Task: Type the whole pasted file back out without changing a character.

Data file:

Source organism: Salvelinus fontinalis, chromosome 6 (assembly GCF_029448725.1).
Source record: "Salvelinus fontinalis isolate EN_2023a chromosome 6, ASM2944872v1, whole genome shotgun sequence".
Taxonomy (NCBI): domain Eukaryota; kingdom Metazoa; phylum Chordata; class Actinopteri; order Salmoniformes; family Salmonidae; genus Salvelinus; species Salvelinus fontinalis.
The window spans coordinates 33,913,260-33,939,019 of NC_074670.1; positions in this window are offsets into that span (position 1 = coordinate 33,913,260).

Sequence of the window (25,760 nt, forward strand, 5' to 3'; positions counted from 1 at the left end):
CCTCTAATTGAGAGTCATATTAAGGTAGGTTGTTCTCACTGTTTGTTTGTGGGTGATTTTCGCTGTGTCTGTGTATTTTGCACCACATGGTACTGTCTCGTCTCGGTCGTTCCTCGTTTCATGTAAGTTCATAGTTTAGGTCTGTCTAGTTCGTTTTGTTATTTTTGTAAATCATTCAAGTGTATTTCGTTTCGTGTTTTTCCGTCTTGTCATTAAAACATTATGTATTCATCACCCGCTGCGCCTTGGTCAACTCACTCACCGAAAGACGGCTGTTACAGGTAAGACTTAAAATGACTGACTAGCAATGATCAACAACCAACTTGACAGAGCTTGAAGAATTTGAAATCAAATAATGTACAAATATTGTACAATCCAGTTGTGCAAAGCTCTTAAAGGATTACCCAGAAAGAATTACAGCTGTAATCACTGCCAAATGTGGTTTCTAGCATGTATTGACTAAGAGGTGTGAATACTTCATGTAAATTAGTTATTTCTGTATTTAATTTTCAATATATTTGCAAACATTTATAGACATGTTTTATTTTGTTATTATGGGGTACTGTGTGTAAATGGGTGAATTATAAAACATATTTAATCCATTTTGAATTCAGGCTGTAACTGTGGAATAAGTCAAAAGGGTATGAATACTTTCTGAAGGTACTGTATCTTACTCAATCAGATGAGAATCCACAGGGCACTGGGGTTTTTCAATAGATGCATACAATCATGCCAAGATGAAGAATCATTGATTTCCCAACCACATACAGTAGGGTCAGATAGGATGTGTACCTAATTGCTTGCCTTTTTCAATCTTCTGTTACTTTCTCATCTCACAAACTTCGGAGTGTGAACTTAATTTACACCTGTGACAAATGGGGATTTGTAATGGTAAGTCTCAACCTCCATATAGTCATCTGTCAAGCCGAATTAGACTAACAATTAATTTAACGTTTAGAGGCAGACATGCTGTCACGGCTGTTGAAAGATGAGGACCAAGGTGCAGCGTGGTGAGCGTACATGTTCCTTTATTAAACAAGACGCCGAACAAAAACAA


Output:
Source organism: Salvelinus fontinalis, chromosome 6 (assembly GCF_029448725.1).
Source record: "Salvelinus fontinalis isolate EN_2023a chromosome 6, ASM2944872v1, whole genome shotgun sequence".
Taxonomy (NCBI): domain Eukaryota; kingdom Metazoa; phylum Chordata; class Actinopteri; order Salmoniformes; family Salmonidae; genus Salvelinus; species Salvelinus fontinalis.
The window spans coordinates 33,913,260-33,939,019 of NC_074670.1; positions in this window are offsets into that span (position 1 = coordinate 33,913,260).

Sequence of the window (25,760 nt, forward strand, 5' to 3'; positions counted from 1 at the left end):
CCTCTAATTGAGAGTCATATTAAGGTAGGTTGTTCTCACTGTTTGTTTGTGGGTGATTTTCGCTGTGTCTGTGTATTTTGCACCACATGGTACTGTCTCGTCTCGGTCGTTCCTCGTTTCATGTAAGTTCATAGTTTAGGTCTGTCTAGTTCGTTTTGTTATTTTTGTAAATCATTCAAGTGTATTTCGTTTCGTGTTTTTCCGTCTTGTCATTAAAACATTATGTATTCATCACCCGCTGCGCCTTGGTCAACTCACTCACCGAAAGACGGCTGTTACAGGTAAGACTTAAAATGACTGACTAGCAATGATCAACAACCAACTTGACAGAGCTTGAAGAATTTGAAATCAAATAATGTACAAATATTGTACAATCCAGTTGTGCAAAGCTCTTAAAGGATTACCCAGAAAGAATTACAGCTGTAATCACTGCCAAATGTGGTTTCTAGCATGTATTGACTAAGAGGTGTGAATACTTCATGTAAATTAGTTATTTCTGTATTTAATTTTCAATATATTTGCAAACATTTATAGACATGTTTTATTTTGTTATTATGGGGTACTGTGTGTAAATGGGTGAATTATAAAACATATTTAATCCATTTTGAATTCAGGCTGTAACTGTGGAATAAGTCAAAAGGGTATGAATACTTTCTGAAGGTACTGTATCTTACTCAATCAGATGAGAATCCACAGGGCACTGGGGTTTTTCAATAGATGCATACAATCATGCCAAGATGAAGAATCATTGATTTCCCAACCACATACAGTAGGGTCAGATAGGATGTGTACCTAATTGCTTGCCTTTTTCAATCTTCTGTTACTTTCTCATCTCACAAACTTCGGAGTGTGAACTTAATTTACACCTGTGACAAATGGGGATTTGTAATGGTAAGTCTCAACCTCCATATAGTCATCTGTCAAGCCGAATTAGACTAACAATTAATTTAACGTTTAGAGGCAGACATGCTGTCACGGCTGTTGAAAGATGAGGACCAAGGTGCAGCGTGGTGAGCGTACATGTTCCTTTATTAAACAAGACGCCGAACAAAAACAA